Branding from the inside out


You already understand how important external branding is. And you’ve probably put quite a lot of thought and effort into it. But what about internal branding?

Internal branding can be just as crucial to your success as external branding is, especially if your organization is anticipating or experiencing a big event, such as an acquisition, an IPO, or a milestone anniversary.  Here are three good reasons why:

  • When the corporate landscape starts to look different, people sometimes get nervous. Good internal branding will not only reassure them, but will also create positive excitement about the change.
  • You want your employees to be rowing in the same direction, with the same vigor. Good internal branding will show them where to aim their boats, how fast to row, and where the finish line is.
  • Employees who are well-educated about your company and its offerings, vision, and brand values will consistently communicate these things in their interactions with the media, industry analysts, customers partners, and even each other. It all helps build the brand.

So, how do you begin to brand internally? What does that even look like?

Too often people begin — and end — their efforts with an email newsletter or a companywide meeting. Although these may be appropriate, they are only a couple of options. Internal brand communication can be as diverse in form and content as external brand communication. And it should be no less strategy-driven. Think about roles, touchpoints, calls to action.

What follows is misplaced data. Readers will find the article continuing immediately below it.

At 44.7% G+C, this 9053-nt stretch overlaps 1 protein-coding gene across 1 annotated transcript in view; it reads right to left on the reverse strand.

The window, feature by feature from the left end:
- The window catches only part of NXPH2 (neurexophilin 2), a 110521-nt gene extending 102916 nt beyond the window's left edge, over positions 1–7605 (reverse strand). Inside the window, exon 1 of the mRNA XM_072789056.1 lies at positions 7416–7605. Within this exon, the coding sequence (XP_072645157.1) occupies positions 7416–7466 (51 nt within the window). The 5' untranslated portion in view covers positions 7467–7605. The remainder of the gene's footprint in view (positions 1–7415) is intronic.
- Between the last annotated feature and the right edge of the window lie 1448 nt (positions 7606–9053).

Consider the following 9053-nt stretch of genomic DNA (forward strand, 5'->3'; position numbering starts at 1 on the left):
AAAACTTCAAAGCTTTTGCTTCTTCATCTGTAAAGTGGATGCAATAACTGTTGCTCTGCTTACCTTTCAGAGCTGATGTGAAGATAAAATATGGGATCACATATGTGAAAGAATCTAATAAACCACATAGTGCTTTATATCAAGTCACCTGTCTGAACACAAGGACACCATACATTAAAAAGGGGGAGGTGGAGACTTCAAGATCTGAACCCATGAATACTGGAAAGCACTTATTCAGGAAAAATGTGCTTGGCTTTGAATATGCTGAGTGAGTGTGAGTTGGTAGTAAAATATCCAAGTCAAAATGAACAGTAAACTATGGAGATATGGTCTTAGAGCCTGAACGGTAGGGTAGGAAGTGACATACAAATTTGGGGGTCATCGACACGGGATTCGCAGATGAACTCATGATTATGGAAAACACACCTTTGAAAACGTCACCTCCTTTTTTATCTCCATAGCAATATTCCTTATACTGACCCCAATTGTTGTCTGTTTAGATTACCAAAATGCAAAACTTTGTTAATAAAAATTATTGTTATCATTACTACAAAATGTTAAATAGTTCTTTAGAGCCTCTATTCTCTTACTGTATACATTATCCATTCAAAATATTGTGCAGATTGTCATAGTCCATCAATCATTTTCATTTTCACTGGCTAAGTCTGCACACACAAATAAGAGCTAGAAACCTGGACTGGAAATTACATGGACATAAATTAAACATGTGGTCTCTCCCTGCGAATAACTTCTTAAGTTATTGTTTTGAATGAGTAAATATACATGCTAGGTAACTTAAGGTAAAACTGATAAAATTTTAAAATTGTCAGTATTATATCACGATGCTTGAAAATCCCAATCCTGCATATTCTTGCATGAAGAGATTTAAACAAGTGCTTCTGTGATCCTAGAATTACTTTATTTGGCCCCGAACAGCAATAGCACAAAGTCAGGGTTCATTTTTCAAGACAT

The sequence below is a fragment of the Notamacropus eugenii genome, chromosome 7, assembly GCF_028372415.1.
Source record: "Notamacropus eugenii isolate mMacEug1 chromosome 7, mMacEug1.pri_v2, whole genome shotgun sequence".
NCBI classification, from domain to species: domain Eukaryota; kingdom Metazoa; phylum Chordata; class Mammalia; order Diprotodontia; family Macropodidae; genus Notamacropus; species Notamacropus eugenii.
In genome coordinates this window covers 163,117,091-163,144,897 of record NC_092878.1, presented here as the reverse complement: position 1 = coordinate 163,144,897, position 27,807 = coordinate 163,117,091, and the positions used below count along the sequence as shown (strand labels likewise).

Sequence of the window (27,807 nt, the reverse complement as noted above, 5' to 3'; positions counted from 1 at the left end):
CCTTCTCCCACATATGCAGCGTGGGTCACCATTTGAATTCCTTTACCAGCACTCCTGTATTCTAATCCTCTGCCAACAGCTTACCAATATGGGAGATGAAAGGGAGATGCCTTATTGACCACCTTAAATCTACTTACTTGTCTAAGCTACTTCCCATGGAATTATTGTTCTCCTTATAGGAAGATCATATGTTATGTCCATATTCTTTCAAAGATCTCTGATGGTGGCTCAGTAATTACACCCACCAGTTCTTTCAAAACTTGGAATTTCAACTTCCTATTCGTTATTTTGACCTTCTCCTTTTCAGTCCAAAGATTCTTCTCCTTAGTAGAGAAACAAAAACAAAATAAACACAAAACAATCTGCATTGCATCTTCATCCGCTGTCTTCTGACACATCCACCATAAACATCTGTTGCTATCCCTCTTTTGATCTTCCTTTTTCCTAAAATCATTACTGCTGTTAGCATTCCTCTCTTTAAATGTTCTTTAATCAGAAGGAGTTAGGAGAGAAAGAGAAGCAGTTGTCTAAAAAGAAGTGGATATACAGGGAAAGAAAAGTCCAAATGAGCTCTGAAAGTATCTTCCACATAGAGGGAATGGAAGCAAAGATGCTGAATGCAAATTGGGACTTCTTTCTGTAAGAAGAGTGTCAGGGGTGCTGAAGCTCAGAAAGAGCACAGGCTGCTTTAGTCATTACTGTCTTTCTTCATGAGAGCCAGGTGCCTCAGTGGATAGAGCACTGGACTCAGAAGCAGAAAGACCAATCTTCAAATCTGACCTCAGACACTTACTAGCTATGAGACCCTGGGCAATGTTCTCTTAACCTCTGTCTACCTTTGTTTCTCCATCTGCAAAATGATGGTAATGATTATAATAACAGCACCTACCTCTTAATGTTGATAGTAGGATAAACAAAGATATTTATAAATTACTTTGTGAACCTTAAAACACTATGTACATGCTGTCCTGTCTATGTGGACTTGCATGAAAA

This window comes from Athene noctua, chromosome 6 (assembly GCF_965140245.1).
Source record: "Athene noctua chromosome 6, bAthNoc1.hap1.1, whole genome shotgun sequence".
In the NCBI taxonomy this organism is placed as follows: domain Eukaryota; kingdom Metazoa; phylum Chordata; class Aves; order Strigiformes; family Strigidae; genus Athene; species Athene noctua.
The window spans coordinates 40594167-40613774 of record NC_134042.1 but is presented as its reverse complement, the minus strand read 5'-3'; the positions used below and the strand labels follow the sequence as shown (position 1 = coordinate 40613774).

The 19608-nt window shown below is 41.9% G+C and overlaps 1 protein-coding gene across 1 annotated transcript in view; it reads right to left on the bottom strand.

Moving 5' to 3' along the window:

We’ve seen clients get rave reviews for thoughtful internal messaging guides, rousing kickoff presentations, even internal “ad” campaigns designed to change organizational perceptions and behavior.  These can take the form of slick, well-designed print pieces, portable PDFs and videos that can be disseminated via your intranet, available on your Web site, or even used as walk-in loops at conferences or tradeshows.

We advise our clients to approach internal brand communications much the same way they do external branding–with messaging rooted in fact and research, expressed with creative imagination. Here are a few of the questions we ask clients:

  • What’s your history? Why was your company founded? How did it grow? Why did it grow?
  • What are your values? What do you stand for? (And what do you work to prevent?) How do your daily operations support this?
  • Where do you want your company to go? What’s your vision for the next year, five years, ten years? And we don’t mean financially, though of course that’s crucial. We mean growth in your market reach, your capabilities, your client relationships, your employee base.

Most importantly, solicit input from as many employees as you possibly can. You may or may not be surprised at what they think, but you’ll certainly learn from it.

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